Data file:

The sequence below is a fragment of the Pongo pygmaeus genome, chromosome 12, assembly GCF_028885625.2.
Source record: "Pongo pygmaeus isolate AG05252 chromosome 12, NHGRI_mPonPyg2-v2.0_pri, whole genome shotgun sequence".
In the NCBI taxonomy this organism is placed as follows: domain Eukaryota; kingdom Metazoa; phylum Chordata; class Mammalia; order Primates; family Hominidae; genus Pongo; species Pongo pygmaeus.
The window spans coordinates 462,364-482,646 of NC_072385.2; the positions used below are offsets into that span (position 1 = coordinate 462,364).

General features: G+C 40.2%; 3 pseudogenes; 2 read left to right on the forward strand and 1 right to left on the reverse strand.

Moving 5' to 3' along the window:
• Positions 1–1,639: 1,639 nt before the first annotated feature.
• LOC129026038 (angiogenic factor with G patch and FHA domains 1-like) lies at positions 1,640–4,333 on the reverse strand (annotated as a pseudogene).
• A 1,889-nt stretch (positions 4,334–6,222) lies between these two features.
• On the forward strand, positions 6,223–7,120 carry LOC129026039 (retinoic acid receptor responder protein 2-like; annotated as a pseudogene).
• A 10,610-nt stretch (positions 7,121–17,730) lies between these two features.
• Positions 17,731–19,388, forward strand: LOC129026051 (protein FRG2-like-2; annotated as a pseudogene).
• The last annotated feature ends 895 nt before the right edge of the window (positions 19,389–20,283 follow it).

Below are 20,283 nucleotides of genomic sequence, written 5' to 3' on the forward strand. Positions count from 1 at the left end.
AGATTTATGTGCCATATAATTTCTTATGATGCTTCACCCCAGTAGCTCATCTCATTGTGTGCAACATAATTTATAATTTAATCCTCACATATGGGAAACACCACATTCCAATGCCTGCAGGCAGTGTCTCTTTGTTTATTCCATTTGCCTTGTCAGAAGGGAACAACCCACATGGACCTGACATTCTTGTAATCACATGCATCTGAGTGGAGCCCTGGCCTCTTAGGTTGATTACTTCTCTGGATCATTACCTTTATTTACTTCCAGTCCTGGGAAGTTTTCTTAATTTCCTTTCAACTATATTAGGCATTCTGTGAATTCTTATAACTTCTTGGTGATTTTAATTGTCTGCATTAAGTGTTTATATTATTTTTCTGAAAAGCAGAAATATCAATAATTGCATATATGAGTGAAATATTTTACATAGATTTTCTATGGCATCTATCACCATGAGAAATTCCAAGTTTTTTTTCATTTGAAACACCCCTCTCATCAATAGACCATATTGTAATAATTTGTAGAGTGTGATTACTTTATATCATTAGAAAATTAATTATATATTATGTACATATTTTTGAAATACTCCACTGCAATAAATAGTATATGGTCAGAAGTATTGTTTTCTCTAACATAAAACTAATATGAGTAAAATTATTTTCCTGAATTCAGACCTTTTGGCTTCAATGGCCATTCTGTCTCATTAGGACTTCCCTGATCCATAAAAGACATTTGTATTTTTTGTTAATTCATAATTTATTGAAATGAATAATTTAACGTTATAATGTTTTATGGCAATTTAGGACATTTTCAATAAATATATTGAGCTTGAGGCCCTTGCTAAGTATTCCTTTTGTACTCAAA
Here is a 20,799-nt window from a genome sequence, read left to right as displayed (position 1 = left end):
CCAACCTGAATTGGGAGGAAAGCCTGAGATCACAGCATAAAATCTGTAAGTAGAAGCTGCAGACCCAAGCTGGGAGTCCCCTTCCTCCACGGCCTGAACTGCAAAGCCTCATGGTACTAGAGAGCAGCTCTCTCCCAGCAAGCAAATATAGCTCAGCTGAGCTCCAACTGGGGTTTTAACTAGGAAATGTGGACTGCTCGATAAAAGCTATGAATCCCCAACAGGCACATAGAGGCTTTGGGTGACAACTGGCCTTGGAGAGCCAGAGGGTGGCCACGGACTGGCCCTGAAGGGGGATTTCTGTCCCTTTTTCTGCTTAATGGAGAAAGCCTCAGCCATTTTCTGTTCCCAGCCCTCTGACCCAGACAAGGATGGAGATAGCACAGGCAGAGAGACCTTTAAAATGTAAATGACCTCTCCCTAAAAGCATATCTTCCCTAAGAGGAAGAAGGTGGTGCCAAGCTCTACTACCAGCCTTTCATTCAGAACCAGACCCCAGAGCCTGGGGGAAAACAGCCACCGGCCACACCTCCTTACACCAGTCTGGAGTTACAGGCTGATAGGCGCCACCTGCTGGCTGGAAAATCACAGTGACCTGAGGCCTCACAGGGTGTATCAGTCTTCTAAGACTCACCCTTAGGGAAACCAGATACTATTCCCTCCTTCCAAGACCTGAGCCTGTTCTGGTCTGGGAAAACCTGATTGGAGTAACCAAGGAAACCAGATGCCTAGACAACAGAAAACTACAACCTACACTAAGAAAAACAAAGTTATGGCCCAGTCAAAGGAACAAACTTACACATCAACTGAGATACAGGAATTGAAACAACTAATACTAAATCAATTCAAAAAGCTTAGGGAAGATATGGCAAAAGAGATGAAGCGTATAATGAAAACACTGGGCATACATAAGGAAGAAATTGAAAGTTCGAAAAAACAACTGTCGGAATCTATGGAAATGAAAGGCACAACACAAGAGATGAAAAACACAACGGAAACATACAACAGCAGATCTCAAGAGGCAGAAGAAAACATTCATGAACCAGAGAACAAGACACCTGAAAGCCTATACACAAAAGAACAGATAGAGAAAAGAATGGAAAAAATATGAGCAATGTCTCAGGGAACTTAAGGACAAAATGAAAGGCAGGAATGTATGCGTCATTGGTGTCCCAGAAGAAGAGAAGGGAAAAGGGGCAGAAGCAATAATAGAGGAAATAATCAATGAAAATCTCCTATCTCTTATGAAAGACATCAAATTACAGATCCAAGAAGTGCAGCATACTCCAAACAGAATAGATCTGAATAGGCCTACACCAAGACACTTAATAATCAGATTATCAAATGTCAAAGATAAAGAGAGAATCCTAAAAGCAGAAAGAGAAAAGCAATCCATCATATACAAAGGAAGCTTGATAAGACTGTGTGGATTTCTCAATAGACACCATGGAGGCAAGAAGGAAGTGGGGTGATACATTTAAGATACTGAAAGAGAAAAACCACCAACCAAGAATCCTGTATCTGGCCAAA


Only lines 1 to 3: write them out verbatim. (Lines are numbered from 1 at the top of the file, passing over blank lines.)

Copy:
The sequence below is a fragment of the Pongo pygmaeus genome, chromosome 12, assembly GCF_028885625.2.
Source record: "Pongo pygmaeus isolate AG05252 chromosome 12, NHGRI_mPonPyg2-v2.0_pri, whole genome shotgun sequence".
In the NCBI taxonomy this organism is placed as follows: domain Eukaryota; kingdom Metazoa; phylum Chordata; class Mammalia; order Primates; family Hominidae; genus Pongo; species Pongo pygmaeus.